the environment variable \texttt{LEO2\_HOME} to the directory that contains the
blanchet@46242
   888
\texttt{leo} executable. Sledgehammer requires version 1.2.9 or above.
blanchet@44098
   889
blanchet@48652
   890
\item[\labelitemi] \textbf{\textit{metis}:} Although it is less powerful than
blanchet@44098
   891
the external provers, Metis itself can be used for proof search.
blanchet@44098
   892
blanchet@45516
   893
\item[\labelitemi] \textbf{\textit{satallax}:} Satallax is an automatic
blanchet@44098
   894
higher-order prover developed by Chad Brown et al.\ \cite{satallax}, with
blanchet@46242
   895
support for the TPTP typed higher-order syntax (THF0). To use Satallax, set the
blanchet@46242
   896
environment variable \texttt{SATALLAX\_HOME} to the directory that contains the
blanchet@46242
   897
\texttt{satallax} executable. Sledgehammer requires version 2.2 or above.
blanchet@44098
   898
blanchet@45516
   899
\item[\labelitemi] \textbf{\textit{smt}:} The \textit{smt} proof method with the
blanchet@48652
   900
current settings (usually:\ Z3 with proof reconstruction) can be used for proof
blanchet@48652
   901
search.
blanchet@45380
   902
blanchet@45516
   903
\item[\labelitemi] \textbf{\textit{spass}:} SPASS is a first-order resolution
blanchet@42964
   904
prover developed by Christoph Weidenbach et al.\ \cite{weidenbach-et-al-2009}.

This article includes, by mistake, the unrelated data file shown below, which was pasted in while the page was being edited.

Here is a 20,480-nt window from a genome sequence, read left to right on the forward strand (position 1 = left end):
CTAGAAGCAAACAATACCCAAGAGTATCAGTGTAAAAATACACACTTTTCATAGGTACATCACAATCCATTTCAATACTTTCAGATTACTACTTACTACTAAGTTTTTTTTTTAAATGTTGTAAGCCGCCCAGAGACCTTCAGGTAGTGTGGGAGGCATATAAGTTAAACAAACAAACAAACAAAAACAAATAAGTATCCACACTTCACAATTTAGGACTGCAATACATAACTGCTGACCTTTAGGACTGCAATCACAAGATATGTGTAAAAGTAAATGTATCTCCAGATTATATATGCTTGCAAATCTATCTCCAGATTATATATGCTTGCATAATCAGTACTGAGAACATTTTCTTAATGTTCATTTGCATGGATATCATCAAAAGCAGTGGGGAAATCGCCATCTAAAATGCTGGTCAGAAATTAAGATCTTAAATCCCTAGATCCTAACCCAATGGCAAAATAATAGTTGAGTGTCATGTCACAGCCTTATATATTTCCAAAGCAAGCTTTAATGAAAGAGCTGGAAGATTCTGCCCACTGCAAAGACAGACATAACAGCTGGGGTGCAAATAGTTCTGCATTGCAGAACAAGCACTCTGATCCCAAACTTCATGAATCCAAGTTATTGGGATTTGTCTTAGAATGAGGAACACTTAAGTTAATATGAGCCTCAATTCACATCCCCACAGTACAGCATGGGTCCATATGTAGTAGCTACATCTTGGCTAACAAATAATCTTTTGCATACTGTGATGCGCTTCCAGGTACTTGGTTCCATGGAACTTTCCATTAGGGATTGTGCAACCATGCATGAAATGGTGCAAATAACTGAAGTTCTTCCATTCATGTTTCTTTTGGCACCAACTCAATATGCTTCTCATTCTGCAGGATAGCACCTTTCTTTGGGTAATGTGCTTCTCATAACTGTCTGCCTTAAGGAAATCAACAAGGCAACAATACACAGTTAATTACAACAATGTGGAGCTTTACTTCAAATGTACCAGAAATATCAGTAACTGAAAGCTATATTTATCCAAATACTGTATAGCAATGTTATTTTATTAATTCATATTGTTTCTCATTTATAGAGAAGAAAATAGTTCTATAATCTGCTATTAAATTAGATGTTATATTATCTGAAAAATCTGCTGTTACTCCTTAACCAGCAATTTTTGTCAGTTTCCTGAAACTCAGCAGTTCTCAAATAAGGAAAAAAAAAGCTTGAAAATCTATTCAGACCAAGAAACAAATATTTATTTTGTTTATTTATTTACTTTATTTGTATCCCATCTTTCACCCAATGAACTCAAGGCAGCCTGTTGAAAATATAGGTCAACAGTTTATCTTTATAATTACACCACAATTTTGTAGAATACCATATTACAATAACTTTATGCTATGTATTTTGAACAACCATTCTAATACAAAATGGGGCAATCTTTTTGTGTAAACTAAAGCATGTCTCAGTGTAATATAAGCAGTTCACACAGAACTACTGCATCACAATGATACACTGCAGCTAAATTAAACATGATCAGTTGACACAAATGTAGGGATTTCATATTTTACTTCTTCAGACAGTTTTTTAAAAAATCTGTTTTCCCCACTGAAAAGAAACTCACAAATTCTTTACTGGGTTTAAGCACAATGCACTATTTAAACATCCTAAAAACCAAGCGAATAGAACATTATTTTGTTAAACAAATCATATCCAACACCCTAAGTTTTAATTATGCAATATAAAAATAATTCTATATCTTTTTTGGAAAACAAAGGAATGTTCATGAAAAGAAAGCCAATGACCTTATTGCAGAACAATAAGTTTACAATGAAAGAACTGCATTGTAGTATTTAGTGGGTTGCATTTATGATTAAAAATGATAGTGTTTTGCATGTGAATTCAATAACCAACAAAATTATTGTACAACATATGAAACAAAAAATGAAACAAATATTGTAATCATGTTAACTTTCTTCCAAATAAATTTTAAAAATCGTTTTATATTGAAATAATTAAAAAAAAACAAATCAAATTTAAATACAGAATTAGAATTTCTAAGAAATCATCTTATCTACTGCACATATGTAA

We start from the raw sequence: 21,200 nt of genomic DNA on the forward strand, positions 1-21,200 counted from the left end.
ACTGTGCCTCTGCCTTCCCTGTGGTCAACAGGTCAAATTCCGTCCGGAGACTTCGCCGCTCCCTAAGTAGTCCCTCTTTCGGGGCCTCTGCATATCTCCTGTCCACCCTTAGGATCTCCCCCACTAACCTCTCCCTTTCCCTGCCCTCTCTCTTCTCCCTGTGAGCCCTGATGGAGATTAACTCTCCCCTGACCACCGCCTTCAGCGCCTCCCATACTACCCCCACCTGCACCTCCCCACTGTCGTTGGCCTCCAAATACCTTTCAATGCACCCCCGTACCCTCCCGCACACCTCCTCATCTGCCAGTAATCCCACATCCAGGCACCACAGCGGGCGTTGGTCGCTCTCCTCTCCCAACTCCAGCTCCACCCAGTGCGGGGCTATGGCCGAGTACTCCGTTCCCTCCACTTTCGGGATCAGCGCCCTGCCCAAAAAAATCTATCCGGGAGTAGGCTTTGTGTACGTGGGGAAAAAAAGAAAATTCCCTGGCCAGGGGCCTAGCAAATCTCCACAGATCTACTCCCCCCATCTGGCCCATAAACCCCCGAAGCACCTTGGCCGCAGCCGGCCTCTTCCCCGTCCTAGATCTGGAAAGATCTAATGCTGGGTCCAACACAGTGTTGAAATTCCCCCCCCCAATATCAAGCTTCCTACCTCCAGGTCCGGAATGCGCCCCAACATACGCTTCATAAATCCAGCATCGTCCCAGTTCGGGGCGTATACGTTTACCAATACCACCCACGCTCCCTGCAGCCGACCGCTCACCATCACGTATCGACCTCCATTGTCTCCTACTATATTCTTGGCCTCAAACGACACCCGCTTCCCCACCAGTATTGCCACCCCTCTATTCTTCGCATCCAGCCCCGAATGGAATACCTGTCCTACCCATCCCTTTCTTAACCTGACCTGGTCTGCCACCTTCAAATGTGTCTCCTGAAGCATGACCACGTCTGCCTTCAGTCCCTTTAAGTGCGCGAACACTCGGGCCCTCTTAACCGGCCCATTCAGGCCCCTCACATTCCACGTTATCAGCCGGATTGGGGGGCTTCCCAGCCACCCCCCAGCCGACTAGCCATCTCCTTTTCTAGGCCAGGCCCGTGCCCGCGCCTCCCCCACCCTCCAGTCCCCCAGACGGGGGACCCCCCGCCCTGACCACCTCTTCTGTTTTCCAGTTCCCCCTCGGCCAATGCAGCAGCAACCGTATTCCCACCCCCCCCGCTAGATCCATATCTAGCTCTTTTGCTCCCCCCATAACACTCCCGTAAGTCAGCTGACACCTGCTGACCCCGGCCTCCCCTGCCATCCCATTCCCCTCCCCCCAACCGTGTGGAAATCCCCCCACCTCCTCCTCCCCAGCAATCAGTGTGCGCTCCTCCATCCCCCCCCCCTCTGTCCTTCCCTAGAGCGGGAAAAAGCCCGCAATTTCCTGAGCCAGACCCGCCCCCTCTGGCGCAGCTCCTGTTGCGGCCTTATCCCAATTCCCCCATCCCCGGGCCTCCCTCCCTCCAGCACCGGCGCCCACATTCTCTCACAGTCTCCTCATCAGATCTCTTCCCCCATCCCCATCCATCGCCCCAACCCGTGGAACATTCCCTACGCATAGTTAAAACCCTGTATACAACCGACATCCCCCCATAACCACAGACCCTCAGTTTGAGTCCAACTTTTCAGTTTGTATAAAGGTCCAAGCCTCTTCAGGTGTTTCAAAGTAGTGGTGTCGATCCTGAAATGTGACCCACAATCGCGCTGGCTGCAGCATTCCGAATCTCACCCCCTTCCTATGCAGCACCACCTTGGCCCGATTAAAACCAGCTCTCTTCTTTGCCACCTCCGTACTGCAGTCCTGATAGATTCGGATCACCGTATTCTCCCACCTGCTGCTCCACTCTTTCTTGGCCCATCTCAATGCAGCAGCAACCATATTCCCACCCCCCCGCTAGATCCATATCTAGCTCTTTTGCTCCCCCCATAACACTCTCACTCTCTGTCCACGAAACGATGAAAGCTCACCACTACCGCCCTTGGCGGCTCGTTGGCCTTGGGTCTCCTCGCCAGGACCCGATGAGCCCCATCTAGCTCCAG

blanchet@42964
   905
To use SPASS, set the environment variable \texttt{SPASS\_HOME} to the directory
blanchet@47056
   906
that contains the \texttt{SPASS} executable and \texttt{SPASS\_VERSION} to the
blanchet@47577
   907
version number (e.g., ``3.8ds''), or install the prebuilt SPASS package from
blanchet@48006
   908
\download. Sledgehammer requires version 3.8ds or above.
blanchet@36926
   909
blanchet@48652
   910
\item[\labelitemi] \textbf{\textit{vampire}:} Vampire is a first-order
blanchet@48652
   911
resolution prover developed by Andrei Voronkov and his colleagues
blanchet@42964
   912
\cite{riazanov-voronkov-2002}. To use Vampire, set the environment variable
blanchet@42964
   913
\texttt{VAMPIRE\_HOME} to the directory that contains the \texttt{vampire}
blanchet@48006
   914
executable and \texttt{VAMPIRE\_VERSION} to the version number (e.g.,
blanchet@48652
   915
``1.8rev1435'', ``2.6''). Sledgehammer has been tested with versions 0.6, 1.0,
blanchet@48652
   916
and 1.8. Versions strictly above 1.8 (e.g., ``1.8rev1435'') support the TPTP
blanchet@48652
   917
typed first-order format (TFF0).
blanchet@40942
   918
blanchet@45516
   919
\item[\labelitemi] \textbf{\textit{yices}:} Yices is an SMT solver developed at
blanchet@44098
   920
SRI \cite{yices}. To use Yices, set the environment variable
blanchet@44098
   921
\texttt{YICES\_SOLVER} to the complete path of the executable, including the
blanchet@45864
   922
file name. Sledgehammer has been tested with version 1.0.28.
blanchet@44098
   923